The City of Canterbury Chamber Choir gave its first concert in October 1995, and in the last 15 years has built up a reputation throughout Kent, including appearances at the Canterbury Festival. Their raison d’etre was to raise money for charitable purposes, not least the churches in which they often perform, but they increasingly also appear for professional purposes, including commercial recordings. They have made a number of highly-praised CDs for Dutton of the choral music of Cecilia McDowall. In 2005, Tony Eldridge, who ‘fronts’ and sings in the choir, was one of our two soloists in our Year of the Sea  concert.


The last concert in this season is a recital by Chris Grist (cello) and David Wright (harpsichord). It is part of their Bach Project, with the emphasis on Bach’s works for cello (both accompanied and unaccompanied) and harpsichord, the immortal Goldberg Variations. According to legend, the Variations were requested by one Count Keyserlingk, who lived in Leipzig, to entertain his house-guest Goldberg when he was unable to sleep. He asked, therefore, for some gentle pieces suitable for the purpose. What he got was one of the most astonishing masterpieces in the keyboard literature, by a composer at the height of his powers – some of them are indeed gentle and reflective, though even here Variation 25, which was called “The Black Swan” by the great harpsichordist Wanda Landowska, is profoundly tragic. The work is marked also by a bewildering array of compositional devices, many pieces of supreme virtuoso difficulty, and above all the spirit of the dance that lies behind so much of Bach’s music.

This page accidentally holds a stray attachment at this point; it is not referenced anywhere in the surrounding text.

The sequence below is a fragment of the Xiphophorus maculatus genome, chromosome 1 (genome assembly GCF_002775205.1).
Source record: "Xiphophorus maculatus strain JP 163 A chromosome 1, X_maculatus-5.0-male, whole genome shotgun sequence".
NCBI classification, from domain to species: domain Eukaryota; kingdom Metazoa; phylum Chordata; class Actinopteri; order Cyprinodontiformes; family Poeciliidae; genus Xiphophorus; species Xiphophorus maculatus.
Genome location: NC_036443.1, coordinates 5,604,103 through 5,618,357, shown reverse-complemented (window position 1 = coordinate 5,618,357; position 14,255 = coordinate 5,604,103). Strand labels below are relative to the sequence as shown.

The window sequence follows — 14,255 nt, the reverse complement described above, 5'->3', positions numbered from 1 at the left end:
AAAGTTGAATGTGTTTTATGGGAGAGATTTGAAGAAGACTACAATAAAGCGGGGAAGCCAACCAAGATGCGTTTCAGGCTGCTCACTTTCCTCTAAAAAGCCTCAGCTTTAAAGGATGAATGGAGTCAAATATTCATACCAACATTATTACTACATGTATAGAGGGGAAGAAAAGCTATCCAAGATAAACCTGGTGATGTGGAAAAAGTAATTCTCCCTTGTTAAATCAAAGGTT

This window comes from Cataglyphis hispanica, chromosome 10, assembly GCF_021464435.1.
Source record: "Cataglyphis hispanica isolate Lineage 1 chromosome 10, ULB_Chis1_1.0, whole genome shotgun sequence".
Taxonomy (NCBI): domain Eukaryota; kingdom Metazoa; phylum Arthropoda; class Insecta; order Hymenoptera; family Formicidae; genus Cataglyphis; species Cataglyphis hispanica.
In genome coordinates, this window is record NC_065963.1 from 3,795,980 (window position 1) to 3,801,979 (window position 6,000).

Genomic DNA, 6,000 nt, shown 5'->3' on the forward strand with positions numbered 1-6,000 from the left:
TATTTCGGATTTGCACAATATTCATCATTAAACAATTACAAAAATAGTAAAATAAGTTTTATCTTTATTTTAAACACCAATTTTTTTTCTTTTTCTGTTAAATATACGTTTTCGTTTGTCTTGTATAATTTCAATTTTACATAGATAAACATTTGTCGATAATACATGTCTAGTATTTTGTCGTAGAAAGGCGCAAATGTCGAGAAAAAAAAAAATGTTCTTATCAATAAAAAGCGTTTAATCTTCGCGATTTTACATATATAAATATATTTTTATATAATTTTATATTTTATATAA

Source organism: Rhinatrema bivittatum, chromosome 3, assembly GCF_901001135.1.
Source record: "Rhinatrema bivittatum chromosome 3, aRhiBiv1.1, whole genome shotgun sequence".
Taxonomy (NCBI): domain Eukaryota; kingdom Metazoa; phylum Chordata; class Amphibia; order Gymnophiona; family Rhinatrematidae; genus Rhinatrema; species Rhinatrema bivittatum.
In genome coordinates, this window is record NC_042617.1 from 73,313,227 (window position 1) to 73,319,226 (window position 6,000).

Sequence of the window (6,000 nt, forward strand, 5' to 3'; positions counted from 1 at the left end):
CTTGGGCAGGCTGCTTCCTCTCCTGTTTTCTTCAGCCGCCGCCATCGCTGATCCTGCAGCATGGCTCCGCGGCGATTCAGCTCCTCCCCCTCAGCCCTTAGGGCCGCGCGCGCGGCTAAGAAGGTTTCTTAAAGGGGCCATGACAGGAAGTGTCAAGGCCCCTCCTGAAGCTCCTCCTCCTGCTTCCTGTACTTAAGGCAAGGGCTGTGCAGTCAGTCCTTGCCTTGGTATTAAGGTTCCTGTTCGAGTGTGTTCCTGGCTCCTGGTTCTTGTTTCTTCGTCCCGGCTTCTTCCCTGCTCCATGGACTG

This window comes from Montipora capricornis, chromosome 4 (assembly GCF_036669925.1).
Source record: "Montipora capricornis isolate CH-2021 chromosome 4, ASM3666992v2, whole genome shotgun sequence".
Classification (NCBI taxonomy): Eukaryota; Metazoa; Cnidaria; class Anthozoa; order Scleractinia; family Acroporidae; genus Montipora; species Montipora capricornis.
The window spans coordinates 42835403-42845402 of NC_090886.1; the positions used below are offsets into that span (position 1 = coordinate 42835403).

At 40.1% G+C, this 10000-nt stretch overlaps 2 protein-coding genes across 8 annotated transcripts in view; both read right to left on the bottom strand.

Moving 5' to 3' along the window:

Chris Grist is a cellist who has already, with his ensemble the London Concertante, given the SMS much pleasure, and he will also be playing a Bach Suite and a work by Bach’s contemporary and friend Georg Philipp Telemann. (Chris is also a talented photographer – see left.) David Wright is a well-known harpsichordist, whose fine recording of the Goldberg Variations is available direct from him – he has established himself as an authority on music of the Baroque, and the opportunity of hearing this wonderful music is not to be missed. How often, one wonders, have the Goldbergs been performed in Sittingbourne?